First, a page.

by David Byrne, European Commissioner for Health and
Consumer Protection to the High Level Round Table on Food
Quality, Brussels 5
th March 2001
Firstly, may I welcome you here to the
European Commission and thank you for agreeing to
participate in this High Level Round Table on Food
Franz and I have launched this
initiative as we believe that there is increasing consumer
concern about food quality issues. Of course these concerns
arise in part from the series of food safety crises we have
But as consumers become increasingly
sophisticated they are demanding higher standards and are
fundamentally asking if their real or perceived needs are
In the decades after the Second World
War food policy was determined by the need to increase
output and efficiency in order to achieve food
Now, though, general affluence and
surplus in our food supply has resulted in a gradual change
in public policy focus away from efficiency and
productivity towards quality and diversity in agri-food
Indeed modern food production methods
themselves have raised matters of public concern beyond
human health and safety in relation to environmental and
ethical aspects of agri-food production, including
sustainable development, animal health and welfare.
We need a greater emphasis on an
integrated and comprehensive approach, considering food
safety, wholesomeness and quality, in conjunction with
economic, environmental and ethical matters at all parts of
the production chain.
We need to consider a new food
production/consumption model, which would be focused less
on output and more on meeting consumer expectations for
safe, wholesome, nutritious and diversified foods. In other
words, food safety and food quality would not be regarded
as discrete objectives, but rather as entwined components
of a sustainable food production/consumption model.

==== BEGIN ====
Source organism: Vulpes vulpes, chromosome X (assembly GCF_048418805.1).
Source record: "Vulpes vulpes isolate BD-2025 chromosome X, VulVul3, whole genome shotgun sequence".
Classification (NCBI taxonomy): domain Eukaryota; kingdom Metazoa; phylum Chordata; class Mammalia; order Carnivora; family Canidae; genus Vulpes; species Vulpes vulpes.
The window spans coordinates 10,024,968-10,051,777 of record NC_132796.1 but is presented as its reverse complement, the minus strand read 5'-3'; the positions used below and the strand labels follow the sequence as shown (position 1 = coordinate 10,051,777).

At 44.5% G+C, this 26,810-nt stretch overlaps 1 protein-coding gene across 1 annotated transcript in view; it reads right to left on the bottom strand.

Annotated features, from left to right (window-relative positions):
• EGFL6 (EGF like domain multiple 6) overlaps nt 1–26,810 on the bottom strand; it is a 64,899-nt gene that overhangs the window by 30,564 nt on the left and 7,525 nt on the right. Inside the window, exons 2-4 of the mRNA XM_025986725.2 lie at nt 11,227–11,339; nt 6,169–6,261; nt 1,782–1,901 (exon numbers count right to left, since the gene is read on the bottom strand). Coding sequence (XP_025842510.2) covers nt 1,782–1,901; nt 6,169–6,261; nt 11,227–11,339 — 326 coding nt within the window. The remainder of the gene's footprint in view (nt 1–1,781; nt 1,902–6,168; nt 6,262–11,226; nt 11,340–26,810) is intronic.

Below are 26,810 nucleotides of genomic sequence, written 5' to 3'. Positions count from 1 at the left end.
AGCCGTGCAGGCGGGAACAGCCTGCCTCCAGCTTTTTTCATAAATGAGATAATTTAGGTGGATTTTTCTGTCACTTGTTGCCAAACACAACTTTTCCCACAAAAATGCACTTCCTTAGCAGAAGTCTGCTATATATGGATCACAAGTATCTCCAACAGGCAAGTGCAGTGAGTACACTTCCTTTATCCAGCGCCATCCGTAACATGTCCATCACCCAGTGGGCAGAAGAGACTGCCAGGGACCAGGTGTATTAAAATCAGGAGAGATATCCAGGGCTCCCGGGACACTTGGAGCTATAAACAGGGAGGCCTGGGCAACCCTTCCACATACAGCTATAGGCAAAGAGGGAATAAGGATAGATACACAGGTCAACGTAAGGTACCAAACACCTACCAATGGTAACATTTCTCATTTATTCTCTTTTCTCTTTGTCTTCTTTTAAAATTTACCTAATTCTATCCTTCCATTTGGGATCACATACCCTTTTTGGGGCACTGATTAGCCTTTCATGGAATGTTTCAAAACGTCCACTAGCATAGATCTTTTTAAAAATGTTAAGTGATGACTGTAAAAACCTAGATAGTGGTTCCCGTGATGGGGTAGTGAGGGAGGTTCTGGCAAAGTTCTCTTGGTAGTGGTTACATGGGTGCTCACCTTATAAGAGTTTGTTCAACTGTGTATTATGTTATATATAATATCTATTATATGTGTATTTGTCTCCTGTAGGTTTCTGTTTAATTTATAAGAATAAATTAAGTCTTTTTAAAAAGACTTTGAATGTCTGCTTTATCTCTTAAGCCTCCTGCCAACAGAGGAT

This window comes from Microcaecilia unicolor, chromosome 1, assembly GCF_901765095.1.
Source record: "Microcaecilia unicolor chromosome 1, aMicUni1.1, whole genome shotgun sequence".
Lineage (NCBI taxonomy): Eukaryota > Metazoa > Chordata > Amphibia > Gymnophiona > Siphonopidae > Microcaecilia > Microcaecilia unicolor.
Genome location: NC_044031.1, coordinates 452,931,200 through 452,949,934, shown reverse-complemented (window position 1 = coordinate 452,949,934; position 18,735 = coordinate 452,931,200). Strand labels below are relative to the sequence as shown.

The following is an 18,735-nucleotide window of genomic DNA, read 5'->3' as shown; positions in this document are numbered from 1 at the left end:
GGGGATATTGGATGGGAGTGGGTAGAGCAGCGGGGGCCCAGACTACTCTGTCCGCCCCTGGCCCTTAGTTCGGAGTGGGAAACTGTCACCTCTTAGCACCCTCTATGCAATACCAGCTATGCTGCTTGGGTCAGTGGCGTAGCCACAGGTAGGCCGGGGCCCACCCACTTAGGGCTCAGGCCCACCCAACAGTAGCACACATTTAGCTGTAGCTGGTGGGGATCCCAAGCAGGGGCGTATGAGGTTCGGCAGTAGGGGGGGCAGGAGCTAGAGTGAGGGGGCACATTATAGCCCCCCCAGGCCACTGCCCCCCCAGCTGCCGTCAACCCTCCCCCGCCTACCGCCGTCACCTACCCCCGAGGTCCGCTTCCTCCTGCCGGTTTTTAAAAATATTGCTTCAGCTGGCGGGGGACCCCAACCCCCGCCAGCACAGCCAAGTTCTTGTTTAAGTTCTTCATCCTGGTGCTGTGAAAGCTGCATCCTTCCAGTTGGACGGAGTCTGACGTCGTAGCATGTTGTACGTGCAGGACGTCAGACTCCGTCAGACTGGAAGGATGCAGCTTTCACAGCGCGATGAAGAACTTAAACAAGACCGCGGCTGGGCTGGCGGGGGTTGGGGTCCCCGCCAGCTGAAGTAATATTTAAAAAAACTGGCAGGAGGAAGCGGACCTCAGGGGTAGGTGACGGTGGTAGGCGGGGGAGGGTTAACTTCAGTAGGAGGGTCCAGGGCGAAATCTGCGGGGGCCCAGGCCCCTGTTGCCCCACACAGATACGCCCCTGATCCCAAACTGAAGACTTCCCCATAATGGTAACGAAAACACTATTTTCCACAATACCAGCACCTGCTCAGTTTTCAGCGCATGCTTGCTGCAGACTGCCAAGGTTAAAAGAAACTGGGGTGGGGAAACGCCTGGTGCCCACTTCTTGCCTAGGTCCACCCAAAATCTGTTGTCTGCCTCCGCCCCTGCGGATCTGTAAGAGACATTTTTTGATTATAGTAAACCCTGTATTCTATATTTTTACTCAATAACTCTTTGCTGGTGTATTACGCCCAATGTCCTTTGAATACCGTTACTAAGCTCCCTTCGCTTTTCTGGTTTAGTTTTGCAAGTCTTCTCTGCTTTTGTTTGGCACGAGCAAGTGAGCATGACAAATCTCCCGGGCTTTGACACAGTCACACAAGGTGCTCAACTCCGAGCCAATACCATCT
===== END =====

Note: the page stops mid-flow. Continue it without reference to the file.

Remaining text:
We have identified some of the issues
that we are concerned about. What exactly is quality? How
do we define it? Does it mean different things to different
people? What is the impact of geography on people’s
perceptions of quality?
Even if we can’t get a uniform
definition of quality, we must strive to build a consensus
around key ingredients of quality.
And how does the consumer fit into all
of this. Modern production methods must put the consumer
I believe that consumers are
increasingly concerned that their needs are not being met.
Are their interests being heard in the boardrooms of
multinational food producing companies? Are these companies
more focused on short terms pressures of the stock market
and the longer-term issues of brand positioning? What is
the trade off between the development of the modern-day
global brands and food quality?
And then there is the thorny question of
quality versus price. Will people pay more for higher
quality products? How much more? What guarantees can they
have that they are really getting a higher quality product?
Do modern production methods militate against tasty and
wholesome food produce?
These kinds of issues are exercising the
minds of consumers throughout the European Union. I am sure
too that they cannot have escaped the notice of food
producers and distributors.
These issues go to the very heart of why
Franz and I have launched this initiative. We have
identified a serious issue and we are seeking the means to
address it with the collaboration of consumers and al
stakeholders in the food production chain.
Some of these questions are simple and
straightforward. But I expect that the answers will be
complex, particularly given the complexity of the modern
food chain and the high expectations of the modern
From today’s Round Table, I expect that
we might be able to sketch out these issues in more detail
and take decisions on how to bring this issue
FOOD SAFETY |
DIRECTORATE GENERAL "HEALTH
& CONSUMER PROTECTION"